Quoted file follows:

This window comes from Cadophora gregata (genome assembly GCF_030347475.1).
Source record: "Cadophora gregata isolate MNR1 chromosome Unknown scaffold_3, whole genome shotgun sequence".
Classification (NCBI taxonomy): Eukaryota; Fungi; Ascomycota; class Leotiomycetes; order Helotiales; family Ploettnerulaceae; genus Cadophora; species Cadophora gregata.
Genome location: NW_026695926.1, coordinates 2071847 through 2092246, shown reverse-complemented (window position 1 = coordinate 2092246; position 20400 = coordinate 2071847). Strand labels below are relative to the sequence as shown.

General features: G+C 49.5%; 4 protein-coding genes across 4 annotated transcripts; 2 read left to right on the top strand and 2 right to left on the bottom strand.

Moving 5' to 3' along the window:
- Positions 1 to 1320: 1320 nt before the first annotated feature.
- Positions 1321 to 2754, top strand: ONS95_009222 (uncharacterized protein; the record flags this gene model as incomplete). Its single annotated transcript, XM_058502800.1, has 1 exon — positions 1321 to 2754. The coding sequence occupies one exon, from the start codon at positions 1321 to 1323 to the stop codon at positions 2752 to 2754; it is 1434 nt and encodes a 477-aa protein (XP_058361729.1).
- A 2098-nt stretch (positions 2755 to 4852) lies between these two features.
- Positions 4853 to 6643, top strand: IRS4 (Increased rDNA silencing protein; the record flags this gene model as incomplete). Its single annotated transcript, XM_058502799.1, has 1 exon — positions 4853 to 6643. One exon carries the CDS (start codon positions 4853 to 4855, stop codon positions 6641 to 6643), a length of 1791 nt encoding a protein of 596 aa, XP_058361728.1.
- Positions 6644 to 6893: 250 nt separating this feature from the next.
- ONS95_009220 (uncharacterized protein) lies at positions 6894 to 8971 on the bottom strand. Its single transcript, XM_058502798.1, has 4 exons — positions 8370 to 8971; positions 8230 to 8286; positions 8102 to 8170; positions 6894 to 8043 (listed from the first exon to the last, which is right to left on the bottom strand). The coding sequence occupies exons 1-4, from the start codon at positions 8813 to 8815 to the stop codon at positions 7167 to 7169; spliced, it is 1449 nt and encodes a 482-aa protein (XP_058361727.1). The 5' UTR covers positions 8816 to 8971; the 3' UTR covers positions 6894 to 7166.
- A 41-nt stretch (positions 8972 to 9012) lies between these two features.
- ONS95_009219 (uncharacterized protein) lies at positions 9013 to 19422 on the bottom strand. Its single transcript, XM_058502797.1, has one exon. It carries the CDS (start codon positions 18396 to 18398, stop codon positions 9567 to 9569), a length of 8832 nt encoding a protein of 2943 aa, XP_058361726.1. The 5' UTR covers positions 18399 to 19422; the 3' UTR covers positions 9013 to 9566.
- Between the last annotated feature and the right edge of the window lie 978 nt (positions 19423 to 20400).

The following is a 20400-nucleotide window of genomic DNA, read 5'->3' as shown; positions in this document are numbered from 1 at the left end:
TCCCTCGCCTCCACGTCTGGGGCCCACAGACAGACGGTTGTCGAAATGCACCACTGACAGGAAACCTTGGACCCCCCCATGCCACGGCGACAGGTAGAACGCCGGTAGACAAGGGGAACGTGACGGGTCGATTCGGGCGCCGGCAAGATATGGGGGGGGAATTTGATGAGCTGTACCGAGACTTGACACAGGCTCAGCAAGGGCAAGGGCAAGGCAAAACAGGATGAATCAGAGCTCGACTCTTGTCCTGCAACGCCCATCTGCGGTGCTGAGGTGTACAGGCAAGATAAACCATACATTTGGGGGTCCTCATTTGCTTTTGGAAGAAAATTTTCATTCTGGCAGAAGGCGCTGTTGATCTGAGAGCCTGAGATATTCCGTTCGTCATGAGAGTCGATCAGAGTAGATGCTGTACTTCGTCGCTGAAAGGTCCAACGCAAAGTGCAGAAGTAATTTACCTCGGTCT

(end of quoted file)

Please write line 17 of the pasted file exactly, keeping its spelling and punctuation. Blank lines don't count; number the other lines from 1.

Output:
TCCCTCGCCTCCACGTCTGGGGCCCACAGACAGACGGTTGTCGAAATGCACCACTGACAGGAAACCTTGGACCCCCCCATGCCACGGCGACAGGTAGAACGCCGGTAGACAAGGGGAACGTGACGGGTCGATTCGGGCGCCGGCAAGATATGGGGGGGGAATTTGATGAGCTGTACCGAGACTTGACACAGGCTCAGCAAGGGCAAGGGCAAGGCAAAACAGGATGAATCAGAGCTCGACTCTTGTCCTGCAACGCCCATCTGCGGTGCTGAGGTGTACAGGCAAGATAAACCATACATTTGGGGGTCCTCATTTGCTTTTGGAAGAAAATTTTCATTCTGGCAGAAGGCGCTGTTGATCTGAGAGCCTGAGATATTCCGTTCGTCATGAGAGTCGATCAGAGTAGATGCTGTACTTCGTCGCTGAAAGGTCCAACGCAAAGTGCAGAAGTAATTTACCTCGGTCT